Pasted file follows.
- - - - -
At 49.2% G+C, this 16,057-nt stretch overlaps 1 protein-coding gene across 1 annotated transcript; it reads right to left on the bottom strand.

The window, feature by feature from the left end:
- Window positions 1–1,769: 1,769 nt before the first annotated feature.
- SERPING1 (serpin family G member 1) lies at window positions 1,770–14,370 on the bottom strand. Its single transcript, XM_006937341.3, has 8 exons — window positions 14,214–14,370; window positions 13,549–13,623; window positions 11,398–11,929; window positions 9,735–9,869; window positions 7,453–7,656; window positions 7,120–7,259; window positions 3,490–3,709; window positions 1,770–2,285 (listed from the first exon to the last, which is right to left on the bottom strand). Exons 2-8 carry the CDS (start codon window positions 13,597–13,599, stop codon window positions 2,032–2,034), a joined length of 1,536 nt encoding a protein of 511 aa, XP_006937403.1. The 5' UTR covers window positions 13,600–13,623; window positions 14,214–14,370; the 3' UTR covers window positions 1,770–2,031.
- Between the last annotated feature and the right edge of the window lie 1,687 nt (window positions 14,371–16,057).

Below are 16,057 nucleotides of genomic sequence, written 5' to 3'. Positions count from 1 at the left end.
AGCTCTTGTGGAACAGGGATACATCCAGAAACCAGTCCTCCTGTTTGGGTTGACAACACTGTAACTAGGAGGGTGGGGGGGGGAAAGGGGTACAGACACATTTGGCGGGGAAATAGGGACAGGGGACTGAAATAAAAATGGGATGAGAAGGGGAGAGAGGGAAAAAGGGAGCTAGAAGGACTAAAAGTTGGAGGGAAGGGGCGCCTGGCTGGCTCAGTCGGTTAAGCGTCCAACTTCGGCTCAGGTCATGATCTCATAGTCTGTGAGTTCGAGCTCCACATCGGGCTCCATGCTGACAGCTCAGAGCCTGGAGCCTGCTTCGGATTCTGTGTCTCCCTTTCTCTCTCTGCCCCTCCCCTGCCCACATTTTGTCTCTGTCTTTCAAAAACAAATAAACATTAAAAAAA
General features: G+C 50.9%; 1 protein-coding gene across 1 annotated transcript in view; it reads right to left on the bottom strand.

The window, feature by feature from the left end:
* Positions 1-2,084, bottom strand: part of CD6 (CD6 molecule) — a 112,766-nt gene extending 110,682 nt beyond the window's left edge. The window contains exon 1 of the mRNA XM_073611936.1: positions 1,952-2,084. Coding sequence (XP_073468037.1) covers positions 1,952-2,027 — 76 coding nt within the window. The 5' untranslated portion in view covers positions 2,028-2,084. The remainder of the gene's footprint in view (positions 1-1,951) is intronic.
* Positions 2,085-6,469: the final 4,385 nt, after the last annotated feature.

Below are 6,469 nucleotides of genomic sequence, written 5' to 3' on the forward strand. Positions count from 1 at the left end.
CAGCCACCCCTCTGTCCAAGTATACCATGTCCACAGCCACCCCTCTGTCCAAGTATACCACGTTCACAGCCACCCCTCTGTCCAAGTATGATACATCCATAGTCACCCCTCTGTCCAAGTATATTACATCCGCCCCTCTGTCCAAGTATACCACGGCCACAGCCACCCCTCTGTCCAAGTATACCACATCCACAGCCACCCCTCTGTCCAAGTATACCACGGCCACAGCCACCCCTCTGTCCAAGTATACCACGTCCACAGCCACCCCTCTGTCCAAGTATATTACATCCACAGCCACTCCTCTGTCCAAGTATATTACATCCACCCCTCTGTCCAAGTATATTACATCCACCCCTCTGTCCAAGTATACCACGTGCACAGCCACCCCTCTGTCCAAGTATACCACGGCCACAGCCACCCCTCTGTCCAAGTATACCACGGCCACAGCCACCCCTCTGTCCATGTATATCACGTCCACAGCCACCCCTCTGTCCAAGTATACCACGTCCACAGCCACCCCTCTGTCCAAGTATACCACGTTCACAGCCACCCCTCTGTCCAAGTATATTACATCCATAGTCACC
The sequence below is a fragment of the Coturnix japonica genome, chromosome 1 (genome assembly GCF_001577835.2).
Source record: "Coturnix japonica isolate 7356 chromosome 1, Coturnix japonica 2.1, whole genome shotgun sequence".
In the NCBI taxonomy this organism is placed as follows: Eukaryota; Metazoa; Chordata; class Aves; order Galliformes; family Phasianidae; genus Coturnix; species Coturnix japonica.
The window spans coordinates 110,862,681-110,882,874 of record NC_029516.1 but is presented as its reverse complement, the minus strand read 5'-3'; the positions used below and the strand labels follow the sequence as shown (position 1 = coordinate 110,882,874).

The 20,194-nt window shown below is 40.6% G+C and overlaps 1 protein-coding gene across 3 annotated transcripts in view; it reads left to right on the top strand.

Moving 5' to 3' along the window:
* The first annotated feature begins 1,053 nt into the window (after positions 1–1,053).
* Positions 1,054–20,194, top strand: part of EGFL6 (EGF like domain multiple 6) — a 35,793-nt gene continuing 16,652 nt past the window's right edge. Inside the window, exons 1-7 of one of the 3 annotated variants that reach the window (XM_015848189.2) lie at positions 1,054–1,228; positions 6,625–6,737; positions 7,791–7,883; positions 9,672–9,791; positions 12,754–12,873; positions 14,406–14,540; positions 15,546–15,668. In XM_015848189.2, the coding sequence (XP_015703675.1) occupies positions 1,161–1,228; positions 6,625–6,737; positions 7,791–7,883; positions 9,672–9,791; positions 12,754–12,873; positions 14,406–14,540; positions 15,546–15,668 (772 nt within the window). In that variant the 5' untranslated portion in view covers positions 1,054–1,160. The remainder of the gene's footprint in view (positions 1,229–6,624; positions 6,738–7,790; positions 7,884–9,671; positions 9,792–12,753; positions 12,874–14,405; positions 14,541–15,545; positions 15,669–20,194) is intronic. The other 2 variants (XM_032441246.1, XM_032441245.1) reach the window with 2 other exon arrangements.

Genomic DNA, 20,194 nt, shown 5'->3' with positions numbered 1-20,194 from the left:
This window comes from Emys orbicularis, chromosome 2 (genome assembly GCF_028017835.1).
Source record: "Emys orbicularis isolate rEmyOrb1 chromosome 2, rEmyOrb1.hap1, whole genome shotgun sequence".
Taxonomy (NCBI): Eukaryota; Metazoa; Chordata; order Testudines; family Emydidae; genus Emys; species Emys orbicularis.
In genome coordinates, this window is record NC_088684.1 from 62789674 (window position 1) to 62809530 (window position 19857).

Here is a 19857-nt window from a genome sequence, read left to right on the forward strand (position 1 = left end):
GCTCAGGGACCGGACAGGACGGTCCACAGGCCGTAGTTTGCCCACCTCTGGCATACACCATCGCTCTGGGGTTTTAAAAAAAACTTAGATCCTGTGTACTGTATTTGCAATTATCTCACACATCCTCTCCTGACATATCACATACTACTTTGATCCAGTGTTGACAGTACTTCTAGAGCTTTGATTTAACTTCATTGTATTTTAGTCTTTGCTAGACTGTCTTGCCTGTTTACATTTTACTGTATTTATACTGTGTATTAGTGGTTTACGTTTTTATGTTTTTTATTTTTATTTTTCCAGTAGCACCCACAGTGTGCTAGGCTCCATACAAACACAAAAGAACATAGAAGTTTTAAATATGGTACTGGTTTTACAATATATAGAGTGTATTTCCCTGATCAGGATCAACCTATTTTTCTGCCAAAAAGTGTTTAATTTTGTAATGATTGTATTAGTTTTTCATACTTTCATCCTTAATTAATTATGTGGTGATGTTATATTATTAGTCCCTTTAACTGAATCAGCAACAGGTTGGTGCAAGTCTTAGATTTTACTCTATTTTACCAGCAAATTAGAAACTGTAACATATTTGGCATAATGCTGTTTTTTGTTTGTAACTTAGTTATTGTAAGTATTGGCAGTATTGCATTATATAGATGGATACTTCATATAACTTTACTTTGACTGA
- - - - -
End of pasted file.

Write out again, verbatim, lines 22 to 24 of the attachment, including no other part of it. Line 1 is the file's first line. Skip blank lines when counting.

Genomic DNA, 20,194 nt, shown 5'->3' with positions numbered 1-20,194 from the left:
This window comes from Emys orbicularis, chromosome 2 (genome assembly GCF_028017835.1).
Source record: "Emys orbicularis isolate rEmyOrb1 chromosome 2, rEmyOrb1.hap1, whole genome shotgun sequence".